Ausmus at ease with fan second-guessing

Chris McCosky
The Detroit News

Detroit — Former Tigers manager Jim Leyland, with some well-documented exceptions, never minded second-guessing from the fans. He figured it meant they were passionately engaged with the club, and that could never be a bad thing.

Brad Ausmus, who drew fan ire for his use of the bullpen down the stretch last season and had some of his managerial decisions run through the grinder after the loss to the Royals Sunday, has no issue with it, either.

"I can figure out what I am being second-guessed about," he said. "It certainly doesn't bother me. It's fun for fans to be able to engage in that way. In football it's a lot harder to second-guess. You don't have the playbook and things like that. Baseball is right out in front of you. That's what makes it interesting, that's what makes it fun.

"Often there are multiple right answers and multiple wrong answers."

Ausmus said even when he and his staff watch other games in the clubhouse, there's rarely agreement among them on moves that teams make during a game.

"There really isn't necessarily a right answer," he said. "Obviously there are better answers and sometimes there are worse answers. But there isn't always a right answer. So strategy relates itself well to fans at all levels."

There is one aspect of second-guessing managerial moves, though, that Ausmus believes gets overlooked.

"The important thing to remember when you are talking about baseball, the result doesn't always mean it was a bad decision or a good decision," he said. "There have been bad decisions that ended up with good results, and it goes the other way at times, too. It's just the nature of the game."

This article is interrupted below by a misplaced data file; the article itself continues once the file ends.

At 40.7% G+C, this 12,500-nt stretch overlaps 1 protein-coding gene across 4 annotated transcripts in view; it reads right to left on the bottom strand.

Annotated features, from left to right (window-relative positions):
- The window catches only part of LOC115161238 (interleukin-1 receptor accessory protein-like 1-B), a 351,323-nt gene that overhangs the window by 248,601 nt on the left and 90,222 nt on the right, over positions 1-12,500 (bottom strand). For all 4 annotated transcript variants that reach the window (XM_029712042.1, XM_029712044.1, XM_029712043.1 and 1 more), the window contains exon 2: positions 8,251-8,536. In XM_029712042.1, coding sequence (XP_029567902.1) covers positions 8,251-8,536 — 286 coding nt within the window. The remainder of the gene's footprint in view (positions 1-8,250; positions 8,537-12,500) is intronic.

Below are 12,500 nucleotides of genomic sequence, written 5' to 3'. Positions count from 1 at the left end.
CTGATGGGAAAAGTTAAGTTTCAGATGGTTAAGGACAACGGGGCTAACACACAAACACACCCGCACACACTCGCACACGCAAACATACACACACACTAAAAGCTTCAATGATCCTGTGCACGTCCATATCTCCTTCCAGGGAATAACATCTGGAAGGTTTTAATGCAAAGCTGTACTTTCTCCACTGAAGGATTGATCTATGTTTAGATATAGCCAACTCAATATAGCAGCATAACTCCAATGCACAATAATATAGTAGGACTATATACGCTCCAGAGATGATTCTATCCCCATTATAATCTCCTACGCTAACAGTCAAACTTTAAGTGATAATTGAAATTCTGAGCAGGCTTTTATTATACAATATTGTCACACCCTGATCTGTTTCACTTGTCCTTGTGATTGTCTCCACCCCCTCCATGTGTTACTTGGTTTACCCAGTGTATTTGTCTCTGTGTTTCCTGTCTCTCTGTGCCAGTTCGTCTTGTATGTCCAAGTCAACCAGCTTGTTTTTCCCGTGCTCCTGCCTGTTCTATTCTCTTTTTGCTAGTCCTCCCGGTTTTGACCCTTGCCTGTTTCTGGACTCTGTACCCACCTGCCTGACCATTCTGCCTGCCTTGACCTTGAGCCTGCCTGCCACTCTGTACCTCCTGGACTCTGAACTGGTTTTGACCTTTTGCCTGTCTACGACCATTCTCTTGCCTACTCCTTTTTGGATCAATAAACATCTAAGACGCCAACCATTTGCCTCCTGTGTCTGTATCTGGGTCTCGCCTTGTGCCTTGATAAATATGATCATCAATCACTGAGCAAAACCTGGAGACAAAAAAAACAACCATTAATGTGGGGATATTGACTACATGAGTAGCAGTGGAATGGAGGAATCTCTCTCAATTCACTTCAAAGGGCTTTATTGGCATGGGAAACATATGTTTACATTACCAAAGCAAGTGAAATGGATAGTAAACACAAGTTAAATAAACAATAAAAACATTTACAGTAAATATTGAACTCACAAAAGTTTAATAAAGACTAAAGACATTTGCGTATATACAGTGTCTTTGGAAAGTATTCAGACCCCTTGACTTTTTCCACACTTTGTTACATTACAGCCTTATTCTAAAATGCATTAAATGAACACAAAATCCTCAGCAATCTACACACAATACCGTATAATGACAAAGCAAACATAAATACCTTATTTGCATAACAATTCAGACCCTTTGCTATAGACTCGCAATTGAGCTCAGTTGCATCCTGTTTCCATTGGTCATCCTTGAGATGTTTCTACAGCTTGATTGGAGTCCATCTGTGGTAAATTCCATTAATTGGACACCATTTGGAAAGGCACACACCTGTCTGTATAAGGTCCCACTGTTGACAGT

Roles defined?

Although rookie Angel Nesbitt has pitched consistently well (one run in his last seven outings) and has pitched in the 10th inning the last two games, Ausmus still isn't ready to specify him as the set-up man to closer Joakim Soria.

"The seventh and eighth innings will be some combination of Nesbitt, Joba Chamberlain and Tom Gorzelanny," Ausmus said. "It will depend on what hitters are coming up, whether they are right-handed or left-handed, and what type of success we've had with them. It will be a combination of those three guys."

Ausmus said somebody from that trio may also be called upon to get an out or two in the sixth inning, as well.

Back to pinch-hitting

For the second time this season, the Tigers will play a series in a National League park, and thus play by National League rules. Which means this weekend at St. Louis, designated hitter Victor Martinez takes a seat on the bench and will be used only as a pinch-hitter.

He got two at-bats in the three game series in Pittsburgh early in the season and went 0-for-2.

Although his surgically repaired left knee has slowly gotten stronger, Ausmus said he still wasn't 100 percent. So having three days essentially off?

"I don't think it will hurt," Ausmus said.

Around the horn

Justin Verlander and Bruce Rondon, both on the DL, threw off flat ground again Wednesday. It was considered light tossing for both and Ausmus both came through it well.

… Right-handed hitting catcher James McCann had made eight straight outs against right-handed pitching entering the game Wednesday, and he was 2-for-12 against them in the last three games. How he'd respond to full-time at-bats against righties was a concern, but Ausmus feels he's acquitted himself well.

"He's battled," he said. "I was never worried about him battling. He's got that mentality where he's going to make you work if you're going to beat him. I don't think he's looked uncomfortable at all."

…Ausmus was asked if he ever caught anybody who threw the Eephus pitch like Alfredo Simon does. "Bob Tewksbury," he said. "He threw a 49 mph curve ball to strike out Willie McGee. Willie wasn't happy at all — they were former teammates."

Chris McCosky on Twitter @cmccosky